Hours before Allen Skeens embarked on the Jr. NBA Global Championship title game last August with his Drive 5 Power Elite club, a boys youth basketball team comprised of 13- and 14-year olds who live in the Kansas City metro area, the head coach met with the game’s television broadcasters.
Their names: Vince Carter and Gus Johnson. They asked Skeens about his team’s opponent, Africa, which had used its length, quickness and strength to average around 90 points per game. In the interest of preventing that sort of offensive barrage, surely Skeens would swap his strict man-defense-only philosophy for a zone defense.
Skeens did the opposite. He stuck to man defense. His team beat Africa, 60-50, and secured the inaugural Jr. NBA Global Championship.
“That’s why we won,” Skeens said. “We won by defense.”
That was in August 2018.
Now, a year later, Skeens and Drive 5 Power Elite are back representing the Central region in the Jr. NBA Global Championship, starting Tuesday and running through Aug. 11 at the ESPN Wide World of Sports Complex in Orlando, Fla.
The same goes for the girls team, Kansas City-based Missouri Phenom, which used a win over Colorado Elite to advance to the Global Championship. In that game, Grace Slaughter logged a game-best 17 points, including a pair of threes, five rebounds and three steals.
Phenom’s S’mya Nichols, who posted seven points and five rebounds in the win over Colorado Elite, will head to Orlando for a second straight year.
The team that Skeens took to Orlando last year has aged out. It’s an entirely new team this year.
Skeens coaches four Drive 5 teams, which represent the classes of 2023, 2024, 2025 and 2026. Last year’s team was the class of 2022, which has moved on to high school.
This roster will look completely different. Skeens’ philosophy will not.
It’s all about defense, he says. Offense comes and goes. Defense is less sporadic.
After all, Skeens said, that’s what helped this group qualify for the global championship by winning six games against teams from 10 different states at the Jr. NBA Global Championship Central Regional Tournament in May.
To understand how they did it, and to realize just how much Skeens emphasizes defense, the championship game can be of service.
Drive 5 didn’t exactly race out to a hot start against Oz Elite. Far from it. The club at one point trailed by 18, languishing in an attempt to return to Orlando.
“I’ve got kids who I’ve had for awhile, and they know the game’s not over until the final buzzer goes off,” Skeens said. “One of the things we stress is just competing and never giving up. One of the core values of the Jr. NBA is determination, and we preach that as well in our program.”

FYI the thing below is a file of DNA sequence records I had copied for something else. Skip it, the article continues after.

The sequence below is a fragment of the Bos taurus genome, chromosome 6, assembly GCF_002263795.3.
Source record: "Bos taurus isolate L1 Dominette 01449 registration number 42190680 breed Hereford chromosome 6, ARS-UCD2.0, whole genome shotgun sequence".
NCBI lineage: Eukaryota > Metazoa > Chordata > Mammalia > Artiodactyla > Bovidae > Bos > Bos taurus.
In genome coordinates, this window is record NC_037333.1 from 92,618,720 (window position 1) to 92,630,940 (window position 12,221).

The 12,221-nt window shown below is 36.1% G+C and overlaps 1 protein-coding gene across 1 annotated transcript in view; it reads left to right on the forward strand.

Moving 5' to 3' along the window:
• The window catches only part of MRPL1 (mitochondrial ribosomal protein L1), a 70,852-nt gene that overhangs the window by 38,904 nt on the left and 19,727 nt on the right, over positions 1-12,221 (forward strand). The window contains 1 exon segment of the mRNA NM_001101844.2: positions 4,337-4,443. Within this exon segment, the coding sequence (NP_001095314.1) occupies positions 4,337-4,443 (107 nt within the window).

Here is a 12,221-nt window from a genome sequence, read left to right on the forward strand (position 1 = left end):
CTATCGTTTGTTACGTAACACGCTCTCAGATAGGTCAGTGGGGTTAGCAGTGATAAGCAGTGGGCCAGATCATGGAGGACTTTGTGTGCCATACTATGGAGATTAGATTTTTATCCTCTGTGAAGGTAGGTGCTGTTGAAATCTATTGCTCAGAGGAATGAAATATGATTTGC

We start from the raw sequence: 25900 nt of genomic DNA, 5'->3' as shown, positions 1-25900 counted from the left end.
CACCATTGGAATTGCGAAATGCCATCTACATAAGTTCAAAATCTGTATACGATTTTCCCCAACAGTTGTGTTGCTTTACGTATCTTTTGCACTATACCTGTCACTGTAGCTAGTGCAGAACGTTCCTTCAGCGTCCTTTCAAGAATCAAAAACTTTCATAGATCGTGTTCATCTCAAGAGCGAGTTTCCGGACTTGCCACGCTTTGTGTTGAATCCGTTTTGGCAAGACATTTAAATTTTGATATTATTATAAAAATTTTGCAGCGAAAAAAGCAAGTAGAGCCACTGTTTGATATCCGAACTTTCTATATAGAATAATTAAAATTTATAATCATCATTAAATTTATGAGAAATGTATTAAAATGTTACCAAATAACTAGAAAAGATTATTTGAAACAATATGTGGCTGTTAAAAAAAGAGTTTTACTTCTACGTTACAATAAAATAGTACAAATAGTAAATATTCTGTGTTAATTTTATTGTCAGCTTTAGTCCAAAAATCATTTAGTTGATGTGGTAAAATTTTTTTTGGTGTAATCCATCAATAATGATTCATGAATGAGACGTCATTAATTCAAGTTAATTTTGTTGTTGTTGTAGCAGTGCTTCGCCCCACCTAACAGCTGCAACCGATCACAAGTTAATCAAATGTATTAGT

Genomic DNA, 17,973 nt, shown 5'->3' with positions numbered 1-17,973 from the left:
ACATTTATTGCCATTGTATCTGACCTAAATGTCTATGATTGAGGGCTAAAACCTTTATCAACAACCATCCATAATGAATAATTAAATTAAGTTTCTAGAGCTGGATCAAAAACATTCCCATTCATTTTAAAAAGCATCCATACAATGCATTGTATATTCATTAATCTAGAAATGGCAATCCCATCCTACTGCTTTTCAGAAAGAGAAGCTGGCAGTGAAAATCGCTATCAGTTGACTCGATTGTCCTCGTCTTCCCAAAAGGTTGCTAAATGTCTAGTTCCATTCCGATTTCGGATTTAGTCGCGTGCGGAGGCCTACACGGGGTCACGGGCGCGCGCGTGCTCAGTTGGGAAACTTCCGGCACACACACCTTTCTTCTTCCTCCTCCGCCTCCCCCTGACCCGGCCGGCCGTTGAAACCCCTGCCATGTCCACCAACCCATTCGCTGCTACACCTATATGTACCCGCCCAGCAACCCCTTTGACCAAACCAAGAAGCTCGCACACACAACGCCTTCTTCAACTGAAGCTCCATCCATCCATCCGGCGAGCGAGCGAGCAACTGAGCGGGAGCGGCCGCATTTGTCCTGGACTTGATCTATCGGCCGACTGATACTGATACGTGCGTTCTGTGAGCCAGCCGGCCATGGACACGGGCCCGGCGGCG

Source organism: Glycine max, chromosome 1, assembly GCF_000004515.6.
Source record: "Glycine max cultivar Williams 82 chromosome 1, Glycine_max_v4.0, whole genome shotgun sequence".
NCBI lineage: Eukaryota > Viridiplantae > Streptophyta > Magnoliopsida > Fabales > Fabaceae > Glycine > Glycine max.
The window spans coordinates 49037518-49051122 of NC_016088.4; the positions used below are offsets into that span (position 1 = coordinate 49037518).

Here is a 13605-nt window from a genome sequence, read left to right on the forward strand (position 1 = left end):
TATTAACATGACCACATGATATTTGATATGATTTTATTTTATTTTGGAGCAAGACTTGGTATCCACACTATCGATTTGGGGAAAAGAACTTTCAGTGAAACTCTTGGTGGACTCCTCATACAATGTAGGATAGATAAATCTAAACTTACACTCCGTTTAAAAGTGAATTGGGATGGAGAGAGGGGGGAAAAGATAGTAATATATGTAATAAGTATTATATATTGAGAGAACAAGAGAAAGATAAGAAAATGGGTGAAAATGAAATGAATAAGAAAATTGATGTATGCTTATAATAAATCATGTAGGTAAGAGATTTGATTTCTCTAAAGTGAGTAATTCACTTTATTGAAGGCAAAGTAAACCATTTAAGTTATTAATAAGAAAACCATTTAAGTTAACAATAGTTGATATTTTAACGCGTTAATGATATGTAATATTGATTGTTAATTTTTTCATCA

In short, that’s how Drive 5 dug itself out of the hole and clawed all the way back.
One play stands out. With under 10 seconds to play and Drive 5 leading 56-53, Oz Elite inbounded the ball under its basket, only for point guard Jason Rodriguez to poke the ball away, receive a quick pass, pump fake and bank in a layup.
The key play, of course: the steal. Defense.
“That’s what won us the global world championship last year in Orlando with that team,” Skeens said. “Good offensive teams win a lot of games. There’s no question about that. But when it comes down to winning championships, you have to defend.
“You don’t need to look any further than the Final Four this year in the NCAA (Tournament). I was so happy with that group. Three of those four teams (Michigan State, Virginia and Texas Tech) were, without question, the three best defensive teams in the country. At that level, you have to be able to guard.”
Skeens’ team looks a little like this.
Rodriguez, the group’s starting point guard, represents what Skeens called “an extension of the head coach on the floor.” Skeens lauded Rodriguez’s ability to get the team into its set plays, his “very high” basketball IQ and “very good” court vision.
“That really enables us,” Skeens said, “to do what we need to do.”
Lance Bassett, the starting power forward, is another key cog in the operation. Skeens said Drive 5 “plays through” Bassett, using high-low and inside-out actions to let Bassett make the right decisions and open up seams in the squad’s offense.
Around the rest of the roster: Kaeden Bonner, who Skeens called “an elite-level shooter,” Aidan Wing, Amarion Johnson-Jones and Grant Stubblefield, “all really great wing players who drive really hard from the wing,” Skeens said.
“We kind of use each guy to set up the other,” Skeens added, “to take advantage of their strengths. Everybody’s a little better at something than they are at other things, and we try to exploit that.”
That kind of approach has worked for Skeens and Co. thus far.
They’re hoping it does next month in Orlando.